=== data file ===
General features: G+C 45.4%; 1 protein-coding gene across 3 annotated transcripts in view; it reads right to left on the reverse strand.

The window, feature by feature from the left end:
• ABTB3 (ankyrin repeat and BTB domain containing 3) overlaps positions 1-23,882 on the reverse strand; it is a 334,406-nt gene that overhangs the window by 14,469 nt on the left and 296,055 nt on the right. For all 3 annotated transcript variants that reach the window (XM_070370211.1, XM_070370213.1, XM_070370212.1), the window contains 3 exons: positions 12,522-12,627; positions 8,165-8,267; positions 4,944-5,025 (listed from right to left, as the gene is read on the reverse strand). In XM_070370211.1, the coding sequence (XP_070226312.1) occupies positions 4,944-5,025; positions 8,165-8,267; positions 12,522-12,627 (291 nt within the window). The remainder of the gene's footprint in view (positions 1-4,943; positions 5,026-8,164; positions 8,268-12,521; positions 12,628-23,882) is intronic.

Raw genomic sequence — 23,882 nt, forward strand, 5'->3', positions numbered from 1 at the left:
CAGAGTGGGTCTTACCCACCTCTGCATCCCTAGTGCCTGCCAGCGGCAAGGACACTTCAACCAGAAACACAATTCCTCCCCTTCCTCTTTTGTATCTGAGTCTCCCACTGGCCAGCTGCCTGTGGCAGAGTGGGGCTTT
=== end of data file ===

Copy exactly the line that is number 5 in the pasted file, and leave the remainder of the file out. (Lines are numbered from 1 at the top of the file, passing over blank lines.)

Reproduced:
CAGAGTGGGTCTTACCCACCTCTGCATCCCTAGTGCCTGCCAGCGGCAAGGACACTTCAACCAGAAACACAATTCCTCCCCTTCCTCTTTTGTATCTGAGTCTCCCACTGGCCAGCTGCCTGTGGCAGAGTGGGGCTTT